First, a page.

25 December 2018

Count only on its leaving

The Internet came bearing gifts — well a gift, to be accurate. And by no means it's by the god of algorithm, or at least I'd like to believe. One of my favorite living poets, Alice Fulton, who is thankfully on Twitter, shared a link to a post on actor Claire Coffee reading her poem, Where Are the Stars Pristine.

A woman I love reads a woman I love. Poetry's looped on my YouTube the entire Christmas morning.

Where Are the Stars Pristine
Alice Fulton

Everyone's spending Christmas Eve adrift
in the corporal skirmish, mixing
up the darks with the lights, fending
with elbows and dirty
looks. Wet wool and down
crowd the air. Where are the stars, pristine
as great ideas? Behind clouds
the heavens saturate
with luminous dust, shuttles wearing halos
of earthdirt, light pollution
from jets fired to keep things
on course. Boys rickrack a ball off
floor and ceiling past the table
tree bubbling with giveaway
ornaments from Burger King and lights
that manage an occasional
lackadaisical flash. Showstoppers: everyone

looks every time and keeps looking
to make sure it happened.
The double frontloaders are going
like abstract TVs. And the program is important:
all about the boggling sullied
lives we'd like to hide.
But this is no place
to do so, where known
and unknown perverts come
to pirate underpants and the innocent
clutch their Cheer and Shout.
The rules are posted: only the toughest
habiliments, the superego
of raiment can take such agitation.
And only the poor are invited to endure
the sneezy powders and clean resentment.

Imagine a museum installation—
200 hypnotic washers stuffed with somersaulting
cloth. Critics could rise to the challenge,
their statements settling like coats
of gold and silver
chain mail over each machine:
"These Speed Queen pieces thrust ahead of art-
for-art's sake to confront us
with a realism of socio-political
magnitude. The vortex-like movement
of pattern, color, and texture infuses
these works with an abundance of unconscious
bliss. The soft forms
circulate with vigor
across the screens. The viewer
is not privy
to the cause of dirt
though one is witness to the dirt's
ablutions. The point is
we are not impeccable."

Everyone would be happy
to know that! And so we're forced to
scoop and pour
a fine white empathy over
the hairy flannels, snaggy nylons,
the glass front that gives
forth this light
industry, the silly tree
and jingles about blue and white
Christmases, chestnuts, sleighbells,
just as snow settles
on every unsequestered thing:

from blistered gum -
ball machines, clumsy bumpers,
crepuscular theaters with sticky floors,
to ramshackle mansions
choked with smiling
china animals where light shakes itself out
from TVs and old women
frail as walking sticks
sweep their stoops at eight a.m.
Just as snow makes the less than impeccable
classical, stroking the merely
drab or passing, quickly or slowly,
so we can count only on its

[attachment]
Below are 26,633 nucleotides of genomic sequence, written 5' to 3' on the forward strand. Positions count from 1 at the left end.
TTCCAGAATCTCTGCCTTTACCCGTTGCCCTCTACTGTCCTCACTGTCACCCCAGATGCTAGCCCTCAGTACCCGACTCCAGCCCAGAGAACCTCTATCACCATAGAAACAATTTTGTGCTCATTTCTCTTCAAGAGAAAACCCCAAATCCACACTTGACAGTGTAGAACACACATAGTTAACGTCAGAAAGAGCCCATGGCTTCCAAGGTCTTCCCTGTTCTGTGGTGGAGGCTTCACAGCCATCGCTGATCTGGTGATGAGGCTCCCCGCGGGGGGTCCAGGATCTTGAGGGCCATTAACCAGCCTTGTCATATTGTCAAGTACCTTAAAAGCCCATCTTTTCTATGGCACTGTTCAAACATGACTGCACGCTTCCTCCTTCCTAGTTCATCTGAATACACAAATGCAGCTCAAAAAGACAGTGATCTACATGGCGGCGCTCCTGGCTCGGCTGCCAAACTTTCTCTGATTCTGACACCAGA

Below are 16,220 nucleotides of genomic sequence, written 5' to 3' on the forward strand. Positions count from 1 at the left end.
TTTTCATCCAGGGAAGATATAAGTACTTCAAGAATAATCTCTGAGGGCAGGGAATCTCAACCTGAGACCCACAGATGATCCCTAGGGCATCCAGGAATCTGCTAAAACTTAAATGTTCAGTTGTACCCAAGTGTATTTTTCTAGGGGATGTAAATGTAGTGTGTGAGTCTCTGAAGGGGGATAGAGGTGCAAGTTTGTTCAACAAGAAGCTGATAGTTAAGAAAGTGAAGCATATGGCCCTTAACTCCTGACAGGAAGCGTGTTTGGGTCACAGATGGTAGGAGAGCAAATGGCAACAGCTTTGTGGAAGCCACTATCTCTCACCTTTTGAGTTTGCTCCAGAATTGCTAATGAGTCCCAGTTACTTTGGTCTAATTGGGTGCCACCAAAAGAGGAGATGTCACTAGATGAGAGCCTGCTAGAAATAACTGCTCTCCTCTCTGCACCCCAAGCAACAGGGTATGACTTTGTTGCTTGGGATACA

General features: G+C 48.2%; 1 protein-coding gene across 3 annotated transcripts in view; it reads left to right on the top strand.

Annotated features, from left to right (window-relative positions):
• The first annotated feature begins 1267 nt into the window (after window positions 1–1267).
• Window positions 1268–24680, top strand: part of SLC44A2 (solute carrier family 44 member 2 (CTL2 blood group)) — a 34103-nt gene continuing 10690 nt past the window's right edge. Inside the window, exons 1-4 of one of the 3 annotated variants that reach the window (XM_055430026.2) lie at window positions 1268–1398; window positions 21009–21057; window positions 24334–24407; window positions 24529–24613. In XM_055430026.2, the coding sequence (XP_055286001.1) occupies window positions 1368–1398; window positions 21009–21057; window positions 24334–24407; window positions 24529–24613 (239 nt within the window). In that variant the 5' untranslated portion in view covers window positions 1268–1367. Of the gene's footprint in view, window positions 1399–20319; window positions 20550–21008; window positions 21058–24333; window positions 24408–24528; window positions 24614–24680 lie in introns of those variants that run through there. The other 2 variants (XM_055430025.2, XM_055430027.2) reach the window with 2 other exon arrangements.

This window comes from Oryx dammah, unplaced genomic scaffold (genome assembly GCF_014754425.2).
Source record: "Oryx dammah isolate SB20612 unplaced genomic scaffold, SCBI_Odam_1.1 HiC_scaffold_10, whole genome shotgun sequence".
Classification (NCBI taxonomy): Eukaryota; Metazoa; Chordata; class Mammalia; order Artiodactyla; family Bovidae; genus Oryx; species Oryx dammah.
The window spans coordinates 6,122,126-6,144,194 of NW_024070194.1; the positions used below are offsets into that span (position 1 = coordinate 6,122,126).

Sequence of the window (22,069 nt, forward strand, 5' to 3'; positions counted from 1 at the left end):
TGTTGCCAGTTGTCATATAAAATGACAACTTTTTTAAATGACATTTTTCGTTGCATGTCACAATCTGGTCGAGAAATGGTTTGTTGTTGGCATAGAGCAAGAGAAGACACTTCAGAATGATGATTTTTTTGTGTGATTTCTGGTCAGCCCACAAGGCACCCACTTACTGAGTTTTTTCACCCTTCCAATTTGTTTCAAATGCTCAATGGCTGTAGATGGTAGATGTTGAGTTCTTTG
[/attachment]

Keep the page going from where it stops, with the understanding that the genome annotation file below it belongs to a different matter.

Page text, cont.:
leaving, teaching
to what seems solid.

04 December 2018

Beautifully unintentional: A response to 'Manila Notes'

Manila Notes, the Filipino adaptation of Tokyo Notes, is a celebration of form. In fact playwright and director Oriza Hirata has structured a play with such clarity of purpose that it almost teaches you how to read it.

People come, linger, go, and come back again to a museum lobby sometime in 2034. While set in the future, their conversations remain similar-sounding to ours — confused, mundane, painfully boring. The drama moves in waves of silence and cacophony. Like insatiable eavesdroppers, the audience can only pick up bits of information that feed as they incite curiosity.

Somehow the show reinforces the idea that our instinct for storytelling marks our capacity to care. Every day we pass by strangers. Yet once we stop and listen, we're involved. With a few words or slight gesture, we imagine whole lives worthy of inspection.

Manila Notes, based on Oriza Hirata's Tokyo Notes. Tanghalang Pilipino; translator: Rody Vera; director: Hirata. (The show runs until December 16 at the CCP Little Theater.)

In a way that an amateur pianist can be impatient with "playing" the rests in a musical score, the recurring, often long pauses in Manila Notes can be a challenge to go through. These gaps constitute a museum's reality, sure, though they might also serve as spaces to make sense of what's happening, or savor a rare, delicious piece of dialogue.

When the technical aspects are done to a tee, there comes the matter of affect. Did it stir something in me? If it didn't, then the entire production is as good as meaningless. With this play, the random, innocuous lines are stray bullets that hit the heart. How many times have we been surprised by what someone remembers of what we said?

As in real life, the honest, unexpected catches us off-guard. (There's a beautiful exchange between an art enthusiast and her sister who's indifferent about paintings. The latter says that, if given the chance, she would hang on her wall an artwork she'd never tire of looking at, like a curtain. She drew some laughter from me, as well as questions on how we put value to what we value.)

As opposed to hokey, theatrical acts. Manila Notes is not without a couple of these — scenes that call attention to themselves, priming the viewer for profundity. Perhaps depending on execution, they could either fail or fly. Though the drama has already done a wonderful job at understatement that the decidedly riveting moments tend to fall into mawkish territory.

If you're willing to work with it, Manila Notes is a rewarding silent spectacle to watch. For anyone seeking stories that champion the ordinary, here's your show.

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